We had very heavy rains for the past three days, with the rain so hard yesterday that it seemed quite biblical. Three dark and wet days which were quite depressing. In the midst of this bleakness I pulled out a stack of my older quilts to decide what to pack up to fly out to Boulder with me this weekend. What a great treat it was to see these old friends again
One of the earliest is the applique blocks I created for a big wall hanging celebrating Ben's and my 15th wedding anniversary back in 1993. Here's the one of our Daisy Lane house.....
....and here's the one for our Hungarian sheepdogs, using real dog hair!
This quilt was made a year later to commemorate our biking/camping trip on the White Rim trail in the Utah's Canyonlands National Park. The front used included a hand-dyed fabric, which was a new thing back then...
...and the back featured appliqued and stitched scenes from the trip.
This one, called Emergence, done in 1999, interpreted a statement made by Marianne Williamson in her book A Return to Love.
Our deepest fear is not that we are inadequate. Our deepest fear is that we are powerful beyond measure. It is our light, not our darkness that most frightens us. We ask ourselves, Who am I to be brilliant, gorgeous, talented, fabulous? Actually, who are you not to be? You are a child of God. Your playing small does not serve the world. There is nothing enlightened about shrinking so that other people won't feel insecure around you. We are all meant to shine, as children do. We were born to make manifest the glory of God that is within us. It's not just in some of us; it's in everyone. And as we let our own light shine, we unconsciously give other people permission to do the same. As we are liberated from our own fear, our presence automatically liberates others.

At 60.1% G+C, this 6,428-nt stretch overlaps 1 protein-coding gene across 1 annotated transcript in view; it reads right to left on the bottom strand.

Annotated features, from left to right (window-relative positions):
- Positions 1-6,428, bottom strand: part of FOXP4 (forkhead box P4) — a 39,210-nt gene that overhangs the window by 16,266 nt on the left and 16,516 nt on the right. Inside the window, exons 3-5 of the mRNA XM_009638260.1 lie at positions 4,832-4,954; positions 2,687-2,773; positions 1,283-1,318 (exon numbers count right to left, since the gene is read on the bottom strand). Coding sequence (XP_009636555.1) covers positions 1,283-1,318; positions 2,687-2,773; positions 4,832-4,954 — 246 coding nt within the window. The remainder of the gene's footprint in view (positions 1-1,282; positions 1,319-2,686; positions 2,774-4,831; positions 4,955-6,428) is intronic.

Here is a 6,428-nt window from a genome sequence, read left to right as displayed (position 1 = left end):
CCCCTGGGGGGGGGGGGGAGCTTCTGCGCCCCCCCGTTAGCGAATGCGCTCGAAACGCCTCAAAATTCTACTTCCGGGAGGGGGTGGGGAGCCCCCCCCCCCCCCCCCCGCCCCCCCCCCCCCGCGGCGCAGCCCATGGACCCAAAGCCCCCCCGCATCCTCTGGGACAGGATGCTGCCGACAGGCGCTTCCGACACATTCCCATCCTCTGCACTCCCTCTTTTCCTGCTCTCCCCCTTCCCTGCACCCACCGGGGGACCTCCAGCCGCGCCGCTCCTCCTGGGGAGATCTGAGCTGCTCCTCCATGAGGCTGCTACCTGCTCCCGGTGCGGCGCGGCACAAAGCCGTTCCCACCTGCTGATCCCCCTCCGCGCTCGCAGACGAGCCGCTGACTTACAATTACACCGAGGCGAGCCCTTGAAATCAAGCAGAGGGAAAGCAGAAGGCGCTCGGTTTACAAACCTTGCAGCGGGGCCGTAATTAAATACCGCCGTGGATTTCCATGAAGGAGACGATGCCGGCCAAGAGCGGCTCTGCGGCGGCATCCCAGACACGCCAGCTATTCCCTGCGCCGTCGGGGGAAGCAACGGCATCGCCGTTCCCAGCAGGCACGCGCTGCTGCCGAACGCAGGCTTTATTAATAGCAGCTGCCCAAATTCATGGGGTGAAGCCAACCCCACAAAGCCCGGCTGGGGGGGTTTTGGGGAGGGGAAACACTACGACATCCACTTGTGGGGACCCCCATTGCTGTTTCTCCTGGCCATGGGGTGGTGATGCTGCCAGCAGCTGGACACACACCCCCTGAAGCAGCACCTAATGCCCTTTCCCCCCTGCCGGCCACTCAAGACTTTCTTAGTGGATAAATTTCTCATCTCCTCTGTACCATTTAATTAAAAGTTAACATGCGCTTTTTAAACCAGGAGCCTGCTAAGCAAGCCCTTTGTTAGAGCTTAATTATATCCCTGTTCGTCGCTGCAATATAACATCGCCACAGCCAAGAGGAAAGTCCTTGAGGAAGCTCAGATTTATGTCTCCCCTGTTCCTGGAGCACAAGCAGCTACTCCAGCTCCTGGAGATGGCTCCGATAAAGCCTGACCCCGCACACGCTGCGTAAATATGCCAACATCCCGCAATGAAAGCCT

I had been in therapy for a couple of years and this quote meant a lot to me. I painted and stamped the back and wrote the names of many of the people who had influenced me during this time.
I love this last quilt, made in early 2000 as I considered adopting a little girl from Russia. I was so scared to make the long journey to such a big and unknown country, and designing and sewing this quilt helped me work through those fears. It's interesting that as soon as I had the door opened for Paul to come to us from Colorado; amazing how things work out!
As I looked at these old friends I realized that back then I quilted to tell my story. Later quilts are less revealing, using lines, circles, and angles, like this strip pieced quilt. I love it, but I'm struck by how little it reflects my inner life when compared with the earlier works.
As we prepare to move to Boulder, my new office/studio is beckoning and I'm increasingly curious about what I'll do there. Seeing these old friends again makes me itch to step back to some of the older techniques and use them to make pieces that tell my more recent stories.